I also bring this up because a State Senate candidate last year, Steve Fuhs (Berks-11) violated campaign finance law more than any candidate I have ever seen.  He accepted $30,000 in contributions from a political action committee that didn’t register with the Commonwealth until January 2009 for an election in 2008.  To this day I cannot access any information online about Berks Business Executives for Accountabilty #6 Govt, the name of the PAC.  They raised $30,000 for Mr. Fuhs, a former Secret Service agent who should know better, and no one yet knows from whom those funds came.

This is a gross violation of campaign finance law and, as yet, Pedro Cortes’ office has yet to do anything about the legal violations.  Tom Corbett where are you?  Oh yes, Fuhs is a Republican so our Attorney General will, again, ignore the legal transgressions of a fellow Republican.  Pennsylvania law requires a political committee to file with the Secretary of State within 20 days of receiving at least $250 in contributions.  Failure to do so means the candidate cannot accept any monies from the entity.  Steve Fuhs must be required to return $30,000 to this PAC.

The purpose of campaign finance reporting is to reveal to voters who is supporting a candidate financially.  Fuhs failed to file his second Friday before the election report until after the election.  Voters remain uninformed online as to whom donated the $30,000 used for his failed Senate candidacy.  This is an outrage.

Another issue is campaign termination reports.  The law requires there be no funds or debts remaining in an account when it is terminated.  Julian Stolz, the East Penn School Board member attempted to close his campaign account with $1700 remaining.  He used $100 of that to illegally (you cannot use funds in a state account to donate to a federal candidate) contribute to Fred Thompson’s presidential campaign.  This was a violation of federal campaign finance law.  I doubt Stolz’ committee was filed with the FEC as would have been required.  Still, there are laws about mixing state and federal campaign accounts.  He then withdrew the remaining $1600 for his own use and closed the account though he remains a sitting member of the school board.  He has also failed to file reports that were legally notarized and signed.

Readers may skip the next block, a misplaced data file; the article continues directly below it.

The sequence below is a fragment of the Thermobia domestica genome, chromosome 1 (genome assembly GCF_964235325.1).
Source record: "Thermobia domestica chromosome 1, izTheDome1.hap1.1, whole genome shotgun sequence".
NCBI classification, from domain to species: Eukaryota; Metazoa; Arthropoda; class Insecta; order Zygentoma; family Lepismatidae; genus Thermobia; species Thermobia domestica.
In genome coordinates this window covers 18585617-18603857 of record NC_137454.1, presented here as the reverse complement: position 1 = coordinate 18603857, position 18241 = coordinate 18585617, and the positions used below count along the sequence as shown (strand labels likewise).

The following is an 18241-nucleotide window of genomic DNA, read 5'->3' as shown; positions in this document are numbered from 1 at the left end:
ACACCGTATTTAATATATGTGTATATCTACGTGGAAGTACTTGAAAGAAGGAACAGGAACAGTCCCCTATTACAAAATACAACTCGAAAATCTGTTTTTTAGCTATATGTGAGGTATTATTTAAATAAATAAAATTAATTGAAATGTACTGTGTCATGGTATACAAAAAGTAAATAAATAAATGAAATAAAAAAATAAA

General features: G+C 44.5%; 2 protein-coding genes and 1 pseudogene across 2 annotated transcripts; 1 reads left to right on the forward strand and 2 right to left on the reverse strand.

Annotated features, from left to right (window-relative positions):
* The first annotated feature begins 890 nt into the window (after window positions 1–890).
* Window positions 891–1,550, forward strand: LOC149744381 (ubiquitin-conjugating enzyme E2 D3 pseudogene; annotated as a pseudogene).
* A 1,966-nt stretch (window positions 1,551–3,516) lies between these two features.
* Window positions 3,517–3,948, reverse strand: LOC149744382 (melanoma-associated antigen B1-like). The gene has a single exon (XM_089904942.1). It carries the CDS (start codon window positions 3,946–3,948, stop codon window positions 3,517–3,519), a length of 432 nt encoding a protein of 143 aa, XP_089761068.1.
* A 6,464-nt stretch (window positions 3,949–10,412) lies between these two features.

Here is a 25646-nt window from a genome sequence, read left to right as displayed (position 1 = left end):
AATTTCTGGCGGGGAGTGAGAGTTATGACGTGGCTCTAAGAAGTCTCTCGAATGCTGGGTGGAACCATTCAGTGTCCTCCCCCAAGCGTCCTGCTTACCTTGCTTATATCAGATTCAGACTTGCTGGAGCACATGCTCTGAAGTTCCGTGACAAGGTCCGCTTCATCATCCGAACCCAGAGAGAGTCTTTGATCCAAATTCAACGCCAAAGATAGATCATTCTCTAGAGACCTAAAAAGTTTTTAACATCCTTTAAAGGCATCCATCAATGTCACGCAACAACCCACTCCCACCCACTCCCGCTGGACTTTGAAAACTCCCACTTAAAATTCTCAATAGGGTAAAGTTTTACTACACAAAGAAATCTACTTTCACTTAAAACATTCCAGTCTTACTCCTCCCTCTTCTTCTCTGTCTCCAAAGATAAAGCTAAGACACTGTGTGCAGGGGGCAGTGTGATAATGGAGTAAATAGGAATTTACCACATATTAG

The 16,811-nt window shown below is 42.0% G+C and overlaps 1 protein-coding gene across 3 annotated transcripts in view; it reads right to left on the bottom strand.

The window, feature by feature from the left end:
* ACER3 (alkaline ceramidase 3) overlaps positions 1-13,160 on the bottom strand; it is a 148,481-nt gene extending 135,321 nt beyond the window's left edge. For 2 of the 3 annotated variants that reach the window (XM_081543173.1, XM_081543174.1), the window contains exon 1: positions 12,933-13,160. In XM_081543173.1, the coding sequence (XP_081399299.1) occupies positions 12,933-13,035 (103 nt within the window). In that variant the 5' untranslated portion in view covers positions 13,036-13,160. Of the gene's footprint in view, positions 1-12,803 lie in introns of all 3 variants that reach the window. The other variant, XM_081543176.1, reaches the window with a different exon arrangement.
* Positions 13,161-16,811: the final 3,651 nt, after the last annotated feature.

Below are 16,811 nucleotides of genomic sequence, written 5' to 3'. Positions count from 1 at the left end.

Campaign finance funds can only be used to influence the outcome of an election.  You cannot use them for automobile repairs, for example, clothing or any other personal use.  You also must keep records of any expenditure over $25.  Mr. Stolz claims he has no such records.  The law also requires any candidate to file an affadavit stating he will not raise or expend more than $250 in a reporting period without an established campaign committee.  It also requires the keeping of records.

It behooves every candidate for office to familiarize themselves with the law and seek counsel concerning any aspects of which they may not fully understand.  Taking remaining campaign funds for anything you wish to use them for is a gross violation of the law and may be prosecuted.  My advice to my friend Mr. Stolz is that he consult an election law attorney before making any further statements regarding his campaign finance reports.

GOP State Senate Candidate Violates Election Law

The Republican candidate for the 11th State Senate seat held by Mike O’Pake has scattered Berks County with illegal campaign signs.  Steve Fuhs is prohibited by law from accepting campaign contributions from corporations.  Why then do these Fuhs signs say “Paid for by Strategic Reports, Inc?”

He even printed the “Inc.” on the signs!

A close up shot of the disclosure:

There are no disbursements on Fuhs’ campaign finance disclosure reports to such a company so this constitutes an illegal corporate campaign contribution.  Even had the Republican candidate paid Strategic Reports to print the signs this would be illegal because the entire idea of disclosure laws is to educate voters as to who is paying for political signs, fliers, etc.  

This was either a blatant attempt by Steve Fuhs to keep from telling voters these are his signs, paid for by his campaign or it is a blatant violation of state campaign finance law.  Both tell us enough about Steve Fuhs though.